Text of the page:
‘Red List’ – New book gives a valuable insight into the world of M15 and the pro-communist wannabes it monitored
Red List – MI5 and British Intellectuals in the Twentieth Century by David Caute, Verso (2022) 404 pp. £25.00)
Review by Trevor Grundy
THE HISTORIAN and journalist David Caute is a man of the Left. He knows the former Communist world well but has never been a party member, or one of its subterfuge acolytes.
In Red List he draws on recently de-classified files held at the National Archives (TNA) at Kew in south-west London, to tell us about the activities of the not so secret any longer M15 state security network.
We need to know more about these men and women in MI5 and MI6 who, so many novelists say, guard us while we sleep.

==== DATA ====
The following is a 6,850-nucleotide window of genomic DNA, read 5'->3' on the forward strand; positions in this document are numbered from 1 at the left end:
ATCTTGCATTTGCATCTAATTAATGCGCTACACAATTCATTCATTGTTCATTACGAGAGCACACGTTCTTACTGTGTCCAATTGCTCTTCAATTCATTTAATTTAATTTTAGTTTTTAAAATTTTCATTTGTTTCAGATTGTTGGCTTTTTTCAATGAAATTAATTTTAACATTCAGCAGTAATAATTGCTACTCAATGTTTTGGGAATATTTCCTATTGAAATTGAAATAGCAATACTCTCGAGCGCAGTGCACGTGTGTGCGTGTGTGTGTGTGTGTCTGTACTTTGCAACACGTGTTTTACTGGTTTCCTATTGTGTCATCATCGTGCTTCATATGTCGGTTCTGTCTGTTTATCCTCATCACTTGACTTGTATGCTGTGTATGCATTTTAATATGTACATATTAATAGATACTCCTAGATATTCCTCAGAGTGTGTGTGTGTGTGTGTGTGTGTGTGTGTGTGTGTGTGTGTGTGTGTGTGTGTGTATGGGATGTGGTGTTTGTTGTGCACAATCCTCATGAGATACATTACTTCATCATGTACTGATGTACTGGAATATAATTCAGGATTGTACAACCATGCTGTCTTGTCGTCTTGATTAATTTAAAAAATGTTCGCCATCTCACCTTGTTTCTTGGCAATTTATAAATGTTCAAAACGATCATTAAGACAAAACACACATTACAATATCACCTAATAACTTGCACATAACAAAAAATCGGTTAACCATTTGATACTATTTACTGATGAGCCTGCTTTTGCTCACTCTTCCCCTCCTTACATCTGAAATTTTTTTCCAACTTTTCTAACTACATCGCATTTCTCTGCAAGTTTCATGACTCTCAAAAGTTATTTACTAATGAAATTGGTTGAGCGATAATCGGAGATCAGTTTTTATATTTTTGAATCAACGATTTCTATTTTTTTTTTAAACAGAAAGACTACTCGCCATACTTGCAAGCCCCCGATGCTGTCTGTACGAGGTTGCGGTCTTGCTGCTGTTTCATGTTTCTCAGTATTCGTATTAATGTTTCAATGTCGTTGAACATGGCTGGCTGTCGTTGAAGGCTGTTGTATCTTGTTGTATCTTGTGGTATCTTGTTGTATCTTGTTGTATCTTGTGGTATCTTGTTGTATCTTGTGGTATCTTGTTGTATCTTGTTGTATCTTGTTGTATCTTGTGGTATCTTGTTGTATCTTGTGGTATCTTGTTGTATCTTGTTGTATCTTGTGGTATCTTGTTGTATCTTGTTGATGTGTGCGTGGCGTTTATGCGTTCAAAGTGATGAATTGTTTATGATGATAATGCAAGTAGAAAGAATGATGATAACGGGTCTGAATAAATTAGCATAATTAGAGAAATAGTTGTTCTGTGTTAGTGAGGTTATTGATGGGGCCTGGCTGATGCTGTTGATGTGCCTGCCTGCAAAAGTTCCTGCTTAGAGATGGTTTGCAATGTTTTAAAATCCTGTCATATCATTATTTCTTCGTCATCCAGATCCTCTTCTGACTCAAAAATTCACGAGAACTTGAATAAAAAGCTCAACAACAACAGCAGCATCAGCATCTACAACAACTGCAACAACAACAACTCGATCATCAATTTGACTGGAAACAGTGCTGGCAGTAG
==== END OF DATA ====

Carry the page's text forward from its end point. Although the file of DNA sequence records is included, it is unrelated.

They were tasked with investigating, monitoring and preventing subversion, defined as ‘activities designed to undermine or overthrow parliamentary democracy by political, violent or industrial means.’
Caute, the author of so many seminal works on Africa and a biography of Franz Fanon, tells us about the state operation to monitor the activities of a small number of journalists, academics and scientists considered by MI5 and its controllers as candidates for subversion.
When history ended (ho hum) according to the American political specialist Francis Fukuyama in his 1992 The End of History and the Last Man, many people of the so-called Left of British politics were certain that for several decades M15 had abused its powers by monitoring the legal activities of patriotic activists who dared speak openly about subjects they should have been quiet about.
In the course of over 400 pages, David Caute gives us the names and sketches short profiles of some of the two hundred men and women targeted by MI5.
The book is divided into six chronological sections, three pages of acronyms, and an Introduction by the author. Here is a book that cries out for photographs but sadly, the only ones we get are on the front cover. And some of the names mentioned in the text are not included in the Index, George Orwell one of them.